Meetings – 2015

  • 2015 Winter Solstice Luncheon

    Sunday, December 20, 2015

    Lots of good food, provided by SHARP, Jack Barry and May Pon, and SHARP pot-luckers. Special thanks to May for doing most of the work. Your intrepid reporter neglected to take photos or notes at this year’s Solstice overindulgence, so this highly selective report comes mostly from his unreliable memory, made still more unreliable by too much sugar.


  • Healing Minds: John R. McQuaid

    Monday, November 30, 2015

    Depression afflicts millions, yet it can be treated, often without medication.  SHARP heard from an expert in the field, John R. McQuaid, Ph.D., who has been studying and treating depression and post-traumatic stress disorder (PTSD) for more than twenty years. McQuaid is a prominent figure in psychotherapy research, a professor of clinical psychology at UC San Francisco, and the Associate Chief of Mental Health for Clinical Administration at the San Francisco Veterans Affairs Medical Center (SFVAMC). In 2004, he co-authored a guide for laypersons: Peaceful Mind: Using Mindfulness and Cognitive Behavioral Psychology to Overcome Depression. In other words, he knows what he’s talking about, and you don’t need a degree to understand him.  In his talk at SHARP, he explained depression and PTSD, including the latest research about them, and used case examples to describe treatments that work, including what patients do for themselves. The patient does have to work, but sometimes it doesn’t feel like work because of the pay-off, and sometimes it’s literally fun. Non-blinding insight now supported by research: having fun is therapeutic.


  • “Citizen Science”

    Monday, October 26, 2015

    Dr. Rebecca Johnson, an invertebrate biologist and the co-coordinator of citizen science research at the California Academy of Sciences, described how ordinary people all over the world are helping to conduct scientific research.  They do routine tasks any layperson can do, such as collecting soil samples and classifying galaxies according to their shapes. In the Bay Area, people are doing citizen science also by discovering and documenting the city’s biodiversity in their backyards, local parks, sidewalk gardens, and walks to school or work. Maybe it won’t save the world, but maybe it will. After listening to Rebecca (engaging, upbeat, matter-of-fact, and queen of the nudibranchs), it was hard not to feel better about our chances.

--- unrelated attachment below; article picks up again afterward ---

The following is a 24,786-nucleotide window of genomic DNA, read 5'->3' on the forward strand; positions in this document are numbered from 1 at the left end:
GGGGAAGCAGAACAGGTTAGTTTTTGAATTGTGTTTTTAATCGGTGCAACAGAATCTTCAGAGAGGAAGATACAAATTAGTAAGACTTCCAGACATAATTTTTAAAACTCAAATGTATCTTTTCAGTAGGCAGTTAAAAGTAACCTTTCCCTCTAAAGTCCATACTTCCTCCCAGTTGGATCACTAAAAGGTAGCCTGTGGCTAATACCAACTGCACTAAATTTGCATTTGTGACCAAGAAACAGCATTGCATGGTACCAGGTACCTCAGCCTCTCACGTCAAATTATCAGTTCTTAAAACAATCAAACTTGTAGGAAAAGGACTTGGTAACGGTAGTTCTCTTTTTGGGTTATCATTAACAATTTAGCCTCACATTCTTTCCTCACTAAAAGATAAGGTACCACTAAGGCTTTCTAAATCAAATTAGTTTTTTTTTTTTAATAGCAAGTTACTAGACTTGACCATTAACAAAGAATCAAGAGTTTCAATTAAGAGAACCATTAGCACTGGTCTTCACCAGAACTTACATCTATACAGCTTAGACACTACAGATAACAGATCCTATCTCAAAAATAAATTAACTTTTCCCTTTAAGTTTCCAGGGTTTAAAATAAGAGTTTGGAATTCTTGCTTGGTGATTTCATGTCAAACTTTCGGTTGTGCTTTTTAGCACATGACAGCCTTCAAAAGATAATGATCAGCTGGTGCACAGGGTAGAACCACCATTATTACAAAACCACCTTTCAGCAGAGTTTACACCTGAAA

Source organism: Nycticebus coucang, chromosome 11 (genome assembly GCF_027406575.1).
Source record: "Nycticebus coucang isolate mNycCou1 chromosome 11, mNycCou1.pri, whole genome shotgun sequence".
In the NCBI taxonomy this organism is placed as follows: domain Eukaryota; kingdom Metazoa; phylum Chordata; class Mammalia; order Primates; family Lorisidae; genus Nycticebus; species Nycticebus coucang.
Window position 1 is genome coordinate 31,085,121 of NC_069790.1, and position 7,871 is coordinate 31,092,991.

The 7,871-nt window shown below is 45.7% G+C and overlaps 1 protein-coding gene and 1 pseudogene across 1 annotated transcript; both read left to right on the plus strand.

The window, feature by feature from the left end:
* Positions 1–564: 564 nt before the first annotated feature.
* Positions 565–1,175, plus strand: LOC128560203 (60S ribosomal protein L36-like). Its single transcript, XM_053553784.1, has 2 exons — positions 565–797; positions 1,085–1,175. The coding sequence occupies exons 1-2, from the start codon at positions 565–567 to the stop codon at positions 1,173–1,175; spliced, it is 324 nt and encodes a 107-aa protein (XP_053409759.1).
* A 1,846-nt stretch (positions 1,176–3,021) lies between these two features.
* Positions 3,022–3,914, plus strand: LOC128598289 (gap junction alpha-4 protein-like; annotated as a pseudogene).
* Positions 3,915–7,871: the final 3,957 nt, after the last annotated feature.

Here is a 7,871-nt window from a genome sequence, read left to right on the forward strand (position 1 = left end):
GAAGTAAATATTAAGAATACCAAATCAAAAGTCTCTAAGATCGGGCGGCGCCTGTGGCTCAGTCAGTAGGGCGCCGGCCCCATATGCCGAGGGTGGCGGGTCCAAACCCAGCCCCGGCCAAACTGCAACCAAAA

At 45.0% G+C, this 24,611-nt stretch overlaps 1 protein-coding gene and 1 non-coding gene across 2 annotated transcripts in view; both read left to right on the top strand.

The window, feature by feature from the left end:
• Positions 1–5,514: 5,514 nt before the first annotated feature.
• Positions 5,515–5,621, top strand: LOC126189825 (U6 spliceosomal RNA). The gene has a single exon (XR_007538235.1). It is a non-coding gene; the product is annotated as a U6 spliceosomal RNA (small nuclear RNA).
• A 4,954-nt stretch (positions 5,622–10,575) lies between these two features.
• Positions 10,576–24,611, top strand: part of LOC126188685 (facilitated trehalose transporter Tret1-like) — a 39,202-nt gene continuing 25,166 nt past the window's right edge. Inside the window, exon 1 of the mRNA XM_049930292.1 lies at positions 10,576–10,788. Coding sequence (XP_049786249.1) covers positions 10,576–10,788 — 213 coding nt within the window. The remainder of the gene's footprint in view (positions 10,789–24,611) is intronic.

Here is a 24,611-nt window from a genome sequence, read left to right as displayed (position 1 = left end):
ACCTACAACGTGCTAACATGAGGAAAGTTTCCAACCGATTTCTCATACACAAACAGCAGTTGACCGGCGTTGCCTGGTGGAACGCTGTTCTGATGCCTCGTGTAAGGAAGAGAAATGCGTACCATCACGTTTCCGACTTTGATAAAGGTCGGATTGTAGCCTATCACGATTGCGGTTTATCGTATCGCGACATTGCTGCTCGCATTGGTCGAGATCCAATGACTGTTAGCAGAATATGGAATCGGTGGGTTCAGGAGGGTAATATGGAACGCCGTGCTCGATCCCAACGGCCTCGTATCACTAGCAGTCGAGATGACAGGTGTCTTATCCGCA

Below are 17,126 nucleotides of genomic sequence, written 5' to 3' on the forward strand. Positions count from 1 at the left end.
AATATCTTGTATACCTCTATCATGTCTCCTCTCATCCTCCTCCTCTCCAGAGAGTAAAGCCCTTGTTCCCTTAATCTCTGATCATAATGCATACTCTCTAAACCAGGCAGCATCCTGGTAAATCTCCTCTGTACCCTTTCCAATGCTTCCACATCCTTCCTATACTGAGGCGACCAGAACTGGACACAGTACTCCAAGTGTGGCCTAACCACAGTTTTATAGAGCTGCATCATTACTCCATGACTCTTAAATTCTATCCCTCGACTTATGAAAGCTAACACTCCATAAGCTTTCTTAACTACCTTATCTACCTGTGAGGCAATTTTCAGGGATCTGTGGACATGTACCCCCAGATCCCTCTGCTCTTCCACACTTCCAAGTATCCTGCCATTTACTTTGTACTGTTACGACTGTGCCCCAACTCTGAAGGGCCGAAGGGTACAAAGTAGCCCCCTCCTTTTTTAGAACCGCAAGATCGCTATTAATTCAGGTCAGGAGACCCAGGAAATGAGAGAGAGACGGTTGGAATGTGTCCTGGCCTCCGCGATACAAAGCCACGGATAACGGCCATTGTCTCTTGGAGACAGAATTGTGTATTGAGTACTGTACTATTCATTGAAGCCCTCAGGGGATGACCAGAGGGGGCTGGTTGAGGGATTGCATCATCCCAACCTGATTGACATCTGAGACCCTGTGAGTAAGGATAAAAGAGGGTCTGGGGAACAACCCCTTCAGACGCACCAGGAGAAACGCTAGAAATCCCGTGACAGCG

• Election Forum

    Monday, September 28, 2015

    We heard from some of the candidates for office (District Attorney, Community College Board) and from proponents and opponents of four ballot measures: Propositions C, D, F, and I.


  • State Senator Mark Leno; sheriff candidates’ debate

    Friday, September 18, 2015

    This meeting took place at at the County Fair Building in Golden Gate Park.  State Senator Mark Leno spoke about three bills he has co-authored in the Legislature and answered questions.  Sheriff candidates Ross Mirkarimi (the incumbent) and Vicki Hennessy appeared jointly to make their pitches and answer questions.

    Ross Mirkarimi
    Ross Mirkarimi
    Vicki Hennessy
    Vicki Hennessy


  • A Forum on the Kirkham Project; Supervisor Mark Farrell

    Monday, August 31, 2015

    The owners of Kirkham Heights apartments (at 5th Avenue and Kirkham Street) have proposed a redesign and expansion that would replace the current 86 units with up to 460 units within the same 4.3 built-upon acres of the 6.35 acre site. We heard from speakers with a variety of views, including the developer, city planners, proponents of the project, and critics of it. After the forum on Kirkham Heights, we heard from Supervisor Mark Farrell about his proposal to set aside a part of the city budget for funding parks and about his privately funded program to open public school schoolyards on weekends. He also answered questions.


  • A Cooking Show at SHARP, with Jeanne Snyder

    Monday, July 27, 2015

    One problem with cooking shows on TV is that you don’t get to actually eat anything. Problem solved. Jeanne Snyder (  introduced us to plant-based cuisine with a talk, demo, and free samples for all. Forget show and tell. This was show, tell, and eat. A chef formally trained in plant-based cuisine, Jeanne teaches classes on plant-based cooking and on how to introduce more plant-based ingredients into one’s diet. She is also a lawyer, so she talks a good game, but how many lawyers let you taste their evidence?


  • Professor Robert Cherny on the 1906 Earthquake and Fire

    Monday, June 29, 2015